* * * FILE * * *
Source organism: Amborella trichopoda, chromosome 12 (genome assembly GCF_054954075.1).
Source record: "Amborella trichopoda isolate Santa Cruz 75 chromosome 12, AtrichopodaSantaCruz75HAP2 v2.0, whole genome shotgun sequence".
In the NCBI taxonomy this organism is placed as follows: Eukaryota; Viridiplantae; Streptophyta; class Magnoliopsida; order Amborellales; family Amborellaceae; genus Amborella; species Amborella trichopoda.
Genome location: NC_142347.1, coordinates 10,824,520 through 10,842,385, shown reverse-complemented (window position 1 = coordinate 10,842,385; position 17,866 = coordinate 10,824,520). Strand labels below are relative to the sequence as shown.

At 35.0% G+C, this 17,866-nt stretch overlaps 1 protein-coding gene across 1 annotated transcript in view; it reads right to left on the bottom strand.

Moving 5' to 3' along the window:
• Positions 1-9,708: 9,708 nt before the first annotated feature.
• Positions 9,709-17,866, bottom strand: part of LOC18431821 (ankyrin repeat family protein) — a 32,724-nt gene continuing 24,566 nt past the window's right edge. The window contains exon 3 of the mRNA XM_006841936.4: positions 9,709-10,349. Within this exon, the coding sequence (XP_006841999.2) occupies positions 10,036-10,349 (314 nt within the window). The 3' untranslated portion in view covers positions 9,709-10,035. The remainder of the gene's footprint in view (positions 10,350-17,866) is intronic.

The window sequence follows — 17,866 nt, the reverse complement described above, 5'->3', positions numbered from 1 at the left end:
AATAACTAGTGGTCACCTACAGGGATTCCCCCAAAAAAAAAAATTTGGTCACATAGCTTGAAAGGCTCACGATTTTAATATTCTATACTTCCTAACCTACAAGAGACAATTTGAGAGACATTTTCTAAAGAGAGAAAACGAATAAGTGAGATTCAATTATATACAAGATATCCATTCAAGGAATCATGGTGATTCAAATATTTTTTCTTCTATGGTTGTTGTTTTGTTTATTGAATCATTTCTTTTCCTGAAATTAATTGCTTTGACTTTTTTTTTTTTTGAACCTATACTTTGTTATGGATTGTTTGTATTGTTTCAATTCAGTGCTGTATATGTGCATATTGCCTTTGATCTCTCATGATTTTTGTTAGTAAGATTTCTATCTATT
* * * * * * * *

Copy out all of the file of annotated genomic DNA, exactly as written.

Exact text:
Source organism: Amborella trichopoda, chromosome 12 (genome assembly GCF_054954075.1).
Source record: "Amborella trichopoda isolate Santa Cruz 75 chromosome 12, AtrichopodaSantaCruz75HAP2 v2.0, whole genome shotgun sequence".
In the NCBI taxonomy this organism is placed as follows: Eukaryota; Viridiplantae; Streptophyta; class Magnoliopsida; order Amborellales; family Amborellaceae; genus Amborella; species Amborella trichopoda.
Genome location: NC_142347.1, coordinates 10,824,520 through 10,842,385, shown reverse-complemented (window position 1 = coordinate 10,842,385; position 17,866 = coordinate 10,824,520). Strand labels below are relative to the sequence as shown.

At 35.0% G+C, this 17,866-nt stretch overlaps 1 protein-coding gene across 1 annotated transcript in view; it reads right to left on the bottom strand.

Moving 5' to 3' along the window:
• Positions 1-9,708: 9,708 nt before the first annotated feature.
• Positions 9,709-17,866, bottom strand: part of LOC18431821 (ankyrin repeat family protein) — a 32,724-nt gene continuing 24,566 nt past the window's right edge. The window contains exon 3 of the mRNA XM_006841936.4: positions 9,709-10,349. Within this exon, the coding sequence (XP_006841999.2) occupies positions 10,036-10,349 (314 nt within the window). The 3' untranslated portion in view covers positions 9,709-10,035. The remainder of the gene's footprint in view (positions 10,350-17,866) is intronic.

The window sequence follows — 17,866 nt, the reverse complement described above, 5'->3', positions numbered from 1 at the left end:
AATAACTAGTGGTCACCTACAGGGATTCCCCCAAAAAAAAAAATTTGGTCACATAGCTTGAAAGGCTCACGATTTTAATATTCTATACTTCCTAACCTACAAGAGACAATTTGAGAGACATTTTCTAAAGAGAGAAAACGAATAAGTGAGATTCAATTATATACAAGATATCCATTCAAGGAATCATGGTGATTCAAATATTTTTTCTTCTATGGTTGTTGTTTTGTTTATTGAATCATTTCTTTTCCTGAAATTAATTGCTTTGACTTTTTTTTTTTTTGAACCTATACTTTGTTATGGATTGTTTGTATTGTTTCAATTCAGTGCTGTATATGTGCATATTGCCTTTGATCTCTCATGATTTTTGTTAGTAAGATTTCTATCTATT